Changes to the UAE penal and civil codes, ushering in a broadening of personal freedoms and equal protections, will invariably have an effect on expat families, with the laws on inheritance being a prime example.
Historically, in some cases, if an expat died without a Will, the deceased person’s assets would be divided as per Sharia law. This would involve some compulsory rules of division of the estate between certain members of the family, which may not always be in alignment with the wishes of the deceased or the family. However, the new changes stipulate that, if someone has not made a Will at the time of death, the inheritance is to be dealt with according to the law of their country of nationality. There is one exception to this, though, and that pertains to UAE real estate, which will continue to be subject to UAE laws unless the Will has been registered in the UAE.
It is also essential to understand that Sharia law will still apply to Muslim expats living and working in the UAE. The new amendments to the Federal Laws on inheritance will only apply to non-Muslim expats.
There is also likely to be a change to the law as regards custody of children following a divorce. Until now, non-Muslim expats who divorce in the UAE have either Sharia law or the law of their home country applied (a choice is given), and where the two parents are of different nationalities, the law of the husband’s nationality applies. UAE law would be put into operation for any aspects that remained unaddressed. Although not confirmed as yet, it is expected that there will be a change in relation to children and custody in certain instances. Sharia law is less likely to apply, as the divorce will proceed as per the law of the country where the marriage took place, regardless of the individual’s nationality or religion.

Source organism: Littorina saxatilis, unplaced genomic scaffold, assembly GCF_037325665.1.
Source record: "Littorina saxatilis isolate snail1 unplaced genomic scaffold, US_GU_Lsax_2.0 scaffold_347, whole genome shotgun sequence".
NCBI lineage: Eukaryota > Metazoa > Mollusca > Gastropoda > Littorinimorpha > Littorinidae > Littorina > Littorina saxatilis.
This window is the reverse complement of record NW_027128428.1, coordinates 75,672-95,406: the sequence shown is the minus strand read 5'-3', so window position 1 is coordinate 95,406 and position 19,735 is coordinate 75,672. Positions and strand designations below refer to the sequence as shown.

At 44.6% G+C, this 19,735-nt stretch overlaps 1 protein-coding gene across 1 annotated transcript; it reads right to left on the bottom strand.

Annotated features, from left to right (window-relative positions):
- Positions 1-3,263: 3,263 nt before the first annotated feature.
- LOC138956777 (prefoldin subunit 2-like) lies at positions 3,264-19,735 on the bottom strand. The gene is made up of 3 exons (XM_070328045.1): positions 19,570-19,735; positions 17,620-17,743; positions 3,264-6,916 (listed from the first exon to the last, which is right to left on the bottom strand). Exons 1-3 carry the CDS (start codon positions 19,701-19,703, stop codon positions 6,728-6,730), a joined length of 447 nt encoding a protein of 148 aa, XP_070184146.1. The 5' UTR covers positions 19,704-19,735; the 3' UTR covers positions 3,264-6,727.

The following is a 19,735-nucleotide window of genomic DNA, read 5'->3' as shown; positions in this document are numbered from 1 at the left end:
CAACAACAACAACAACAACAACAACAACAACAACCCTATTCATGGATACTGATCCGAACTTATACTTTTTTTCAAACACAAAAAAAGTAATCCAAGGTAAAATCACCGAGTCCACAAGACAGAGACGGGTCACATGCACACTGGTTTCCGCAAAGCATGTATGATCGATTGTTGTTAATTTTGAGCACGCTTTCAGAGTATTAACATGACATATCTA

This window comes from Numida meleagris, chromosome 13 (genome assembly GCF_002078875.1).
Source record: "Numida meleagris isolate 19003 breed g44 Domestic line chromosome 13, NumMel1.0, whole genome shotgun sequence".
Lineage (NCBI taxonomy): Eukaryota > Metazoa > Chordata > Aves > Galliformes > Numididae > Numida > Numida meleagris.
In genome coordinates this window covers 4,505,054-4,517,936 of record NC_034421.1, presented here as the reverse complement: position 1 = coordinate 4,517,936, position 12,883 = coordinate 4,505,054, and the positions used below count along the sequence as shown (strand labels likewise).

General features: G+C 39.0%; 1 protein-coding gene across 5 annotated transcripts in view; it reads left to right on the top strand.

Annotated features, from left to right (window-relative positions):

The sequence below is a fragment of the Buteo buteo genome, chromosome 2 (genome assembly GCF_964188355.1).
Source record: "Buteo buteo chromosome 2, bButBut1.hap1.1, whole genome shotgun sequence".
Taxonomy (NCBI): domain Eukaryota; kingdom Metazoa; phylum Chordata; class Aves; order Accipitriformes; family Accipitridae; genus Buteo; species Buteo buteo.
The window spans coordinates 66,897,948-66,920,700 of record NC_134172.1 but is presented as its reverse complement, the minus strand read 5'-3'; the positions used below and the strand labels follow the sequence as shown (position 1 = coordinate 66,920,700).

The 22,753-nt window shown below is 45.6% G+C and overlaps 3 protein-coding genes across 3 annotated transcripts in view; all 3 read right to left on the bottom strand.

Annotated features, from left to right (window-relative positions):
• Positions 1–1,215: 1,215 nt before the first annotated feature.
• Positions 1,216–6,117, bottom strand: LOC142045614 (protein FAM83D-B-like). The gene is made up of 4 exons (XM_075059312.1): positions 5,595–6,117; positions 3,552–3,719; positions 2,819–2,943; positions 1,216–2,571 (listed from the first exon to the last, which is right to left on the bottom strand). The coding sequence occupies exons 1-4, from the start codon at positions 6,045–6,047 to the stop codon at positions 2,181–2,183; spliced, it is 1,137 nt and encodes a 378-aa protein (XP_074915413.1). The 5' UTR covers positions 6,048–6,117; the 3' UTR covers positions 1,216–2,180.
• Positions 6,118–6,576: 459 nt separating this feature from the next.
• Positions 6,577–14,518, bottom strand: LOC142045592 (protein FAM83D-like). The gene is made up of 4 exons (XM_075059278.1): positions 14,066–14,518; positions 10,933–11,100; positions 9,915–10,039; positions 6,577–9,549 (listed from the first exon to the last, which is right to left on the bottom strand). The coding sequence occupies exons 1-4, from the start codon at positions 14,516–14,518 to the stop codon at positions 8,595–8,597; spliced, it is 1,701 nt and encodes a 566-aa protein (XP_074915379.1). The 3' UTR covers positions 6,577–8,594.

There are other ways in which the new changes will impact expats, covering everything from cohabitation through to alcohol consumption. All of these many changes are intended to enhance the well-being of all UAE residents. Expat parents will undoubtedly benefit from these developments.